Lastly, there are 4 sections of the exam; Financial, Regulation, Audit, and Business. Since MPAs love acronyms and abbreviations, you’ve may have heard the sections referred to as FAR, REG, AUD, and BEC, respectively. FAR and AUD both contain 90 multiple choice questions and 7 task-based simulations. REG has 72 multiple choice questions and 6 task-based simulations. And finally, BEC has 72 multiple choice questions and three written tasks. It is quite a lengthy exam which is probably why each section is taken separately.
The CPA exam seems so far in my future, but it is good to be prepared before starting the process! Good luck, everyone!
It’s baseball season y’all, and our Texas Longhorn Baseball team has quite the journey ahead of itself. Only a few games into the season and critics are already commentating on the disappointing season the horns are going to have, however, Texas has only lost games to strong baseball teams and have pulled off a number of impressive wins.
Why would critics be saying this about a perfectly respectable season thus far? Because Texas does not have your typical baseball program. Texas baseball has a number of honors to boast:
Being the winningest program in college baseball history (74% of games)
Ranking second in all-time wins in college baseball (3,246)
Having the most College World Series appearances in NCAA Division 1 Baseball (34)
Winning the most individual College World Series games (82)
One of my favorite places in Austin is in the Long Center. You can usually get in as a student, and you can usually get pretty decent seats. Doesn’t matter though–go all the way to the top balcony. On that top foyer, you can look out into the night sky. Usually the several minutes that anticipate Peter Bay’s initial downbeat display a night sky that looks like shades of blue are creeping over the buildings, dark enough to ensure tranquility for a night’s rest but light enough that the pink, blushing clouds still bump and compete for their place in the sky.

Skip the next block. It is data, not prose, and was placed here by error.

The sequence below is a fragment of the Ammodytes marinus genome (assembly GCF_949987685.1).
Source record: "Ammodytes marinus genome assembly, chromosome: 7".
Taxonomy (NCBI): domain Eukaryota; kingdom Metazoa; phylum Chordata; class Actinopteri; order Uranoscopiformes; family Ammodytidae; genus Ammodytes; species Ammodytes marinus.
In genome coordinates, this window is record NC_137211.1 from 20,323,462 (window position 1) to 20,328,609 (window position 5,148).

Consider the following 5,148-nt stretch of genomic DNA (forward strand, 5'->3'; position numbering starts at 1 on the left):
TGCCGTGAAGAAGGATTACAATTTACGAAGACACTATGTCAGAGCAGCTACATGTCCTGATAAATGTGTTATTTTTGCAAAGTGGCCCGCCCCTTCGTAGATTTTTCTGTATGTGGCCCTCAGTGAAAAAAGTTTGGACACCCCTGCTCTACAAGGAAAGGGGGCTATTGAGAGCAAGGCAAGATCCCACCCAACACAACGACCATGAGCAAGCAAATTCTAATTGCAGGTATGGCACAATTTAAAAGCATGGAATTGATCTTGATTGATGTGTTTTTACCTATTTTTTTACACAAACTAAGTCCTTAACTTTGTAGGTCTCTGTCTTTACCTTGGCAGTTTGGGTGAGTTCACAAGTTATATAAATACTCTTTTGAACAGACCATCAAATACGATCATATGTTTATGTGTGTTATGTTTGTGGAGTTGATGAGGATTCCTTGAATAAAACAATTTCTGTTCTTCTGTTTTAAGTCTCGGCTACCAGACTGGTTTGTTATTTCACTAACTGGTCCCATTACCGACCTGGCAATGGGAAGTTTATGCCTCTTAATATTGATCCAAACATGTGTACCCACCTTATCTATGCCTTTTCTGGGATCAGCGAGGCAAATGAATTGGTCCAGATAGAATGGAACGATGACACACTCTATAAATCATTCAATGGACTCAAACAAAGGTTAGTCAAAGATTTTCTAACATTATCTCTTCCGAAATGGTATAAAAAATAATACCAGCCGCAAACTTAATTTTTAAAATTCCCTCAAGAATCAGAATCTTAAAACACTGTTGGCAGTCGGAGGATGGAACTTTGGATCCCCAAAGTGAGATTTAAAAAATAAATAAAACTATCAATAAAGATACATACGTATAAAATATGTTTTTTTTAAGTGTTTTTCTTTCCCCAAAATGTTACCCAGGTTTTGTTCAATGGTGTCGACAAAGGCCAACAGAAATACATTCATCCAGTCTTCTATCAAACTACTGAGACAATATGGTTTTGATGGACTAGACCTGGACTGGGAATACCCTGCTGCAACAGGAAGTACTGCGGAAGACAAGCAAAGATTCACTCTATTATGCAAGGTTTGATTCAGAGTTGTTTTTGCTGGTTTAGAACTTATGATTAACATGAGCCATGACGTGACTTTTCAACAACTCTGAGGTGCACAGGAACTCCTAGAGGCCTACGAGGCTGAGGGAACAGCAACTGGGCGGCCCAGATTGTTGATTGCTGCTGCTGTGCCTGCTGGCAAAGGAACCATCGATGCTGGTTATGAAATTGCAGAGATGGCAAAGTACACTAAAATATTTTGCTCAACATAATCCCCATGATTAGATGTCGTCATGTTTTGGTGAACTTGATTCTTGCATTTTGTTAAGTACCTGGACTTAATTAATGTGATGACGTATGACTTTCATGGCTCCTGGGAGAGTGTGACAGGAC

All of the buildings in the skyline are appealing; but from this angle you realize just why the Frost Tower is so iconic. It is from this angle, several stories above the green lawns of Auditorium Shores, that this building stands out in such a way that the same clouds which competed with the night sky steer clear. The lights beam just enough into the sky, but its majestic presence is made known in the reflection in the water below.
Suddenly, the lights are not from the sky above, but from the water so nearby. The reflections sing out back to the beholder. A smorgasbord of colors begin to satiate the eyes. Without doubt, it is the perfect aperitif to prepare one’s self for the next manipulation of the senses: the ears and the symphony itself.
And without undue superfluity, my mixtape plays on:
No. 8: “Blue Eyes Crying in the Rain”—Willie Nelson
I didn’t grow up with country music, so Willie Nelson was pretty new to me my freshman year. Willie’s huge here in Austin, and if you’ve ever listened to his album Red Headed Stranger, you can truly appreciate his minimalist style of play. His simple guitar picking is like listening to a sun rise above the horizon and all the nature waking up with it; then he’ll completely turn it around with a crazy, swinging, riled-up honkey tonk song. “Blue Eyes Crying in the Rain” is not the quintessential Willie Nelson song, but it is what a Hudspeth County judge allegedly asked him to play to escape possession charges about a year ago.
No. 9: “Mamas, Don’t Let Your Babies Grow Up to be Cowboys”—Waylon Jennings
You can’t have Willie without Waylon, and it’s not uncommon for these two to sing this song together. I think this song screams to the genre of “outlaw.” Also, although I’m neither a doctor or lawyer, I’m sure that accountant falls under “such.” Continue reading MPA is a Mixtape (cont.)→